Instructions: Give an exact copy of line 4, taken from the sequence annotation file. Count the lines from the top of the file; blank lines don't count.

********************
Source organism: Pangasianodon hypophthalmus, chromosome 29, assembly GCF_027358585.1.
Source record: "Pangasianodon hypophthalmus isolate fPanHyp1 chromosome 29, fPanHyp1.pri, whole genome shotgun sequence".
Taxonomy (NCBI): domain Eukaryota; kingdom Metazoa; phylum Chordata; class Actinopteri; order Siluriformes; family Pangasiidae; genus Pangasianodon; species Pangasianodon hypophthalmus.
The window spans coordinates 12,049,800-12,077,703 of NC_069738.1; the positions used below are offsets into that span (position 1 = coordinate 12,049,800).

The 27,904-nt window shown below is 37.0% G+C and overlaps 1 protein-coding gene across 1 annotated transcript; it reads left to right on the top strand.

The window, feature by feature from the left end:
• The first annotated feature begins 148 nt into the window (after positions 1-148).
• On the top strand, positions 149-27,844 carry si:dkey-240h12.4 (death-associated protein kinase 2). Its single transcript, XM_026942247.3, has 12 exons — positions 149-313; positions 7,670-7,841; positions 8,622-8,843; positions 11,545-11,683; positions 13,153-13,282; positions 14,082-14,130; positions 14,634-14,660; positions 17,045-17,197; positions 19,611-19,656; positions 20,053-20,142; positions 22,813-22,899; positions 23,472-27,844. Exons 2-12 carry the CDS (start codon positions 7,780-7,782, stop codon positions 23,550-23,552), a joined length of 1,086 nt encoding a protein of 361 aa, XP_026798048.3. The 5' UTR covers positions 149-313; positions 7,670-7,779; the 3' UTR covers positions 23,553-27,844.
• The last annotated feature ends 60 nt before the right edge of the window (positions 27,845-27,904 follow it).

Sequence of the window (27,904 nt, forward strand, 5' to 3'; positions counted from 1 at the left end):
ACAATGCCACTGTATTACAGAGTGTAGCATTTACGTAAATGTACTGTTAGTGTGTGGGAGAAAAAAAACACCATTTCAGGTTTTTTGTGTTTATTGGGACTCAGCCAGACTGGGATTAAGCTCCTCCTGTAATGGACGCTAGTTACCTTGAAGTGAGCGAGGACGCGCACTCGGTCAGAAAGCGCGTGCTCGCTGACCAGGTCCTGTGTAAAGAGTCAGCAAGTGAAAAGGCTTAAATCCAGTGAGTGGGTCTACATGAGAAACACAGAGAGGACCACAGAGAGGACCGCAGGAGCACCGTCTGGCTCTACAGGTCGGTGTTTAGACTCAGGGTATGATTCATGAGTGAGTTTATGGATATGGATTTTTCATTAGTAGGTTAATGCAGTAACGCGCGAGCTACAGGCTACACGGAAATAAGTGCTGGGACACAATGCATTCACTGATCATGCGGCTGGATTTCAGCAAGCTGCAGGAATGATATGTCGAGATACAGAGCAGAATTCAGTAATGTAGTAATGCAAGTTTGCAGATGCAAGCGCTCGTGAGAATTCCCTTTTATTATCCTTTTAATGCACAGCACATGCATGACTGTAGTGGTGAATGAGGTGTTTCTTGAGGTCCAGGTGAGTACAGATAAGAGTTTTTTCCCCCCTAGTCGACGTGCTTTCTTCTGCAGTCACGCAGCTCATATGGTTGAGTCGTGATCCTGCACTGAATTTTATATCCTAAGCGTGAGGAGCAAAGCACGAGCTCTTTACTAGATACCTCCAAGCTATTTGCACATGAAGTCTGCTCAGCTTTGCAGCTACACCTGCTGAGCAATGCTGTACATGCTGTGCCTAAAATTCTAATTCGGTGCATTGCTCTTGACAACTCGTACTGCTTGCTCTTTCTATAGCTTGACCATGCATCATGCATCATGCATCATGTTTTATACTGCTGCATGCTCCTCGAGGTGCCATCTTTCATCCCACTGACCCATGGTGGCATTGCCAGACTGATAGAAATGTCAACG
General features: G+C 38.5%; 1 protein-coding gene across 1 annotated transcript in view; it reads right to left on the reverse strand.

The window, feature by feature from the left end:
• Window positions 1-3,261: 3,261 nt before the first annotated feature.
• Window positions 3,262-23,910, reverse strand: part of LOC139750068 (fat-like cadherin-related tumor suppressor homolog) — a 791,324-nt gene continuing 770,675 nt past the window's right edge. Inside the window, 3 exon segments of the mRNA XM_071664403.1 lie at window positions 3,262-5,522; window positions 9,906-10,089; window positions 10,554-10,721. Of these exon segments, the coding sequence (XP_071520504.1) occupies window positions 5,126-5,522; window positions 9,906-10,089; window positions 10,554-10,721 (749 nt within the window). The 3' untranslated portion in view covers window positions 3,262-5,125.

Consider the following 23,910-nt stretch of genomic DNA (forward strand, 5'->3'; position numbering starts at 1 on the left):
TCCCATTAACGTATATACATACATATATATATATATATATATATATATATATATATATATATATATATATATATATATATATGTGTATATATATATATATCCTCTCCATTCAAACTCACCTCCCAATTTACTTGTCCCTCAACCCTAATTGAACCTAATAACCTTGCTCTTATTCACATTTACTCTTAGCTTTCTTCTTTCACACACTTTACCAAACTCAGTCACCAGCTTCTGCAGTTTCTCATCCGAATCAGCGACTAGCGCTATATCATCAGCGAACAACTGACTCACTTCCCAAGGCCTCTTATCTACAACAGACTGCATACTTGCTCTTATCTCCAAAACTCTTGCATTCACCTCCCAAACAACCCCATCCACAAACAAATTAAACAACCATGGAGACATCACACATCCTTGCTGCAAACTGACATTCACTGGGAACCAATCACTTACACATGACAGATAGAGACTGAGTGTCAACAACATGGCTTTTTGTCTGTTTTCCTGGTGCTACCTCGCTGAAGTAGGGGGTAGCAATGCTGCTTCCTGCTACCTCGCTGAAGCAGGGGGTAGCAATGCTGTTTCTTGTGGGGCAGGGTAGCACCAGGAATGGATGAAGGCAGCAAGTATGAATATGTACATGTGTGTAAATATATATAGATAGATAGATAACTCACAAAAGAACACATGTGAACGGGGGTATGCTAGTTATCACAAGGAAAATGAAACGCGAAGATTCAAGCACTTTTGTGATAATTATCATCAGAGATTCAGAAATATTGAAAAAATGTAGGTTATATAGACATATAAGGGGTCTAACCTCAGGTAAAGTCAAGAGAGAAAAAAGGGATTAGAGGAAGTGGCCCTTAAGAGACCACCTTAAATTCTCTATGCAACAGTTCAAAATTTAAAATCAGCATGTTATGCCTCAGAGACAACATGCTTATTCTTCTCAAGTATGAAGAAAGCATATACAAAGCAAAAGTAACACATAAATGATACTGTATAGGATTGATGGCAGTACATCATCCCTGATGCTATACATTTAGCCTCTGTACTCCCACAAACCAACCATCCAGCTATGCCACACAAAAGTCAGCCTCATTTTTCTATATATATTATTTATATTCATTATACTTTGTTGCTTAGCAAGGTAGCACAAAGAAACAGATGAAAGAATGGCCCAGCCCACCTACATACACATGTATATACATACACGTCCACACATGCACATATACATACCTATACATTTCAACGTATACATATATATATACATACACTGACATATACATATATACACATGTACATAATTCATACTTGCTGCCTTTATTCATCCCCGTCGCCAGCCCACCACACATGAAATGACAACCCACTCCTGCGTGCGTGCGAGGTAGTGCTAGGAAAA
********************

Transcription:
The window spans coordinates 12,049,800-12,077,703 of NC_069738.1; the positions used below are offsets into that span (position 1 = coordinate 12,049,800).